Stockdale clearly has failed to understand the integral difference between the public sphere and the government -- and he certainly isn't alone in this error.
One of Harper's goals as Prime Minister has not only been to back the state out of the portions of the private sphere in which it has no place, but also to turn back the tide of ideological state intervention in the development of the extra-governmental public sphere.
Moves such as the revokation of funding to various advocacy groups has been denounced by the far left not because of the alleged necessity of their work, but rather because it stripped them of the ability to aportion the state's resources for themselves while denying resources to their ideological opponents.
It took Prime Minister Stephen Harper to turn the tide of the ideological left's colonization of Canada's civil society via the interference of the government.
Far leftists like Stockdale, who have rarely acknowledged that the public sphere doesn't begin and end with the government, have made their resentment of this move quite clear.
"Mr Harper has no problem articulating his ideology, so passionately, in fact that it really borders on being a theology: the idea that government has no business interfering in a free market economy, because the market is divine: whenever possible, let the market decide and we'll all be better off. After all, this modus operandi has worked for Mr Harper and his ilk, so why can't it work for the rest of Canadians, provided, of course, they reject their 'can't do' attitude.While Stockdale is technically correct in noting that Trudeau claimed his policies helped impvoerished Canadians beat poverty, the objective fact is that Trudeau's policies did not.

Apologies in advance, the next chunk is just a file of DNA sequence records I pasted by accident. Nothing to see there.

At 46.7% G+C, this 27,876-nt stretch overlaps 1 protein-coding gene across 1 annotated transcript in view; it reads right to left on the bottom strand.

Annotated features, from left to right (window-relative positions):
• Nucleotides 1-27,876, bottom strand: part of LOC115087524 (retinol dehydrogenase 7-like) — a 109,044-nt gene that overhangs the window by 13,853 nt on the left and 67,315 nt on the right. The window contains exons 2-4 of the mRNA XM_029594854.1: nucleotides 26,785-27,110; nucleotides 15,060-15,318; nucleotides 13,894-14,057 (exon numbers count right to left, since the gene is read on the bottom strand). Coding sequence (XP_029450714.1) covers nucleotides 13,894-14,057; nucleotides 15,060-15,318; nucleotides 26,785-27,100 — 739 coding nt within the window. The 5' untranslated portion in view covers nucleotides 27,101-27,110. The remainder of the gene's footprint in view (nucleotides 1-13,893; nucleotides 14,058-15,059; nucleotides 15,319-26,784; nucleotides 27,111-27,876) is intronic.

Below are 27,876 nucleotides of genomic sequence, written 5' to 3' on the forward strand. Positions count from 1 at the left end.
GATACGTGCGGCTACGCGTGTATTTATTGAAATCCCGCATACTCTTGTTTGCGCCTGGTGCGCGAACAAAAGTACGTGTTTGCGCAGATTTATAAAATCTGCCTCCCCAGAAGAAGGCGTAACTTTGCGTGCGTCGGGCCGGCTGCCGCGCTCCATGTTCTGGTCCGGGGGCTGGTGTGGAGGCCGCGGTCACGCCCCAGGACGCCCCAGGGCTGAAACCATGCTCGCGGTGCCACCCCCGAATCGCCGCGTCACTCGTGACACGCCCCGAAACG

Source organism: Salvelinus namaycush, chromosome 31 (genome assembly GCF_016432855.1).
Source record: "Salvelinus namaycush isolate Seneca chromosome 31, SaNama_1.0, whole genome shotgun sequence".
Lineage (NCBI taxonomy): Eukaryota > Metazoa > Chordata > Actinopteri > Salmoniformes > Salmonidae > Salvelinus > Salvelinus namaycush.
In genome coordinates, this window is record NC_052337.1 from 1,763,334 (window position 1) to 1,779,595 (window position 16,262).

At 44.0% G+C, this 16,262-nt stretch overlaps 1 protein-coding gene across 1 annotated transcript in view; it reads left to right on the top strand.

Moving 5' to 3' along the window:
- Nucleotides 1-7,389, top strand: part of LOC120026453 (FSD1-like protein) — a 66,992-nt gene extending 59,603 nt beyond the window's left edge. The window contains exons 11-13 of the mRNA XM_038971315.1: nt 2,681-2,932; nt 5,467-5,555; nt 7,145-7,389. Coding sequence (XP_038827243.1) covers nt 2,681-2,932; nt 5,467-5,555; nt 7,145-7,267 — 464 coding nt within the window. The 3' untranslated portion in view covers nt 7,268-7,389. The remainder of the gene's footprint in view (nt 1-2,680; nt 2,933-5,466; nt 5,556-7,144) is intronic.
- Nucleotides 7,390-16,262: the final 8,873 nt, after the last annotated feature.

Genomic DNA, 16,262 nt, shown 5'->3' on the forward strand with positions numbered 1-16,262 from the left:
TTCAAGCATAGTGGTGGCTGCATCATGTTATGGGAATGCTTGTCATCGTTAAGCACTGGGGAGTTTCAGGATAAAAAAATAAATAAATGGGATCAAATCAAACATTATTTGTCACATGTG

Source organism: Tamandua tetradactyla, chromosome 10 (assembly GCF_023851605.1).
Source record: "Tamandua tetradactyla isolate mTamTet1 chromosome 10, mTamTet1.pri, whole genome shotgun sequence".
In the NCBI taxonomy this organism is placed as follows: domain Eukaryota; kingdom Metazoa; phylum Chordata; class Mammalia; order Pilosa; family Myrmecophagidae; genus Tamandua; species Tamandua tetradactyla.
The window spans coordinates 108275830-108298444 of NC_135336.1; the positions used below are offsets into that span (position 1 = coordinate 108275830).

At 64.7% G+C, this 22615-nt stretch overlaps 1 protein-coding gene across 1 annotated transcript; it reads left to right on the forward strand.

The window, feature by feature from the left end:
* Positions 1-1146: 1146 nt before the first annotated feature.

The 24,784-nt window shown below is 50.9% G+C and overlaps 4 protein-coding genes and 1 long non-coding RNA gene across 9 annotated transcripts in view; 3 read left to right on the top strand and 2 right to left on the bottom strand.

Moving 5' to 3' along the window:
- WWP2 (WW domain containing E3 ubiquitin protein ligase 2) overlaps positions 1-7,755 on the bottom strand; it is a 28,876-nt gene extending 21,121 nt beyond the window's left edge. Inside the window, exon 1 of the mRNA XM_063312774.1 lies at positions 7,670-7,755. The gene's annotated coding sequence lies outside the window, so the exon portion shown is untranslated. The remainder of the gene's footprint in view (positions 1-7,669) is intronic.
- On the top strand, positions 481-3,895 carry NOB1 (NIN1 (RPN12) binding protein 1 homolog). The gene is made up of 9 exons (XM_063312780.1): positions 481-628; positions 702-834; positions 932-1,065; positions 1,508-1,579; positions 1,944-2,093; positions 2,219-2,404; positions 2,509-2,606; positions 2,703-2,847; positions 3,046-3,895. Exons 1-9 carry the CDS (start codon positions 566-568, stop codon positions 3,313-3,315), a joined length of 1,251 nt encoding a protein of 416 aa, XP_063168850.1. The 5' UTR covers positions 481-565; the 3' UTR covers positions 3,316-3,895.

After Pierre Trudeau's death in 2000, Mr Harper said Mr Trudeau promoted 'unabashed' socialism and argued that Canadian governments between 1972 and 2002 had restricted economic growth through 'state corporatism.'
The fact that Mr Trudeau argued his policies allowed more Canadians than ever before to rise out of poverty, meant nothing to Mr Harper. Issues such as the ever-increasing child poverty rate in Canada means nothing to a man who has never experienced poverty in his life, and probably doesn't know anyone who has."
Stockdale's cohorts in Canada's far left -- individuals such as Maude Barlow of the Council of Canadians -- have noted that Trudeau's policies did not alleviate poverty. In fact, the economically-disastrous effects of policies such as Trudeau's National Energy Policy increased poverty, particularly in previously-prosperous Western Canada.
Then again, it's worth noting that the facts unequivocally do not support the conclusions drawn by Stockdale's cohorts. Barlow et al have always insisted that the answer to socialism's failures to deliver results on sustainable poverty-busting has been more socialism -- regardless of their inability to account for how such spending would be funded.
No topic has ever so amply demonstrated the cluelessness of this cohort as that of child poverty. Stockdale demonstrates himself no less ignorant on the topic:
"Child poverty doesn't have a direct relationship to the market, in no small part, because it's impossible to measure how much more these children, who grew up in poverty-stricken circumstances, could have contributed to society, had they been given a better start in life. "Stockdale in unequivocally wrong about this. Child poverty does have a direct relationship to the market: impoverished children tend to come either from impoverished families or from single-parent households.
The impulse of the far-left is to address the symptom rather than the cause of this: with social programs justified by emotional blackmail. Canadians are told that if they don't support a welfare state that consumes Canada's wealth at an alarming and unsustainable rate, they're selfish.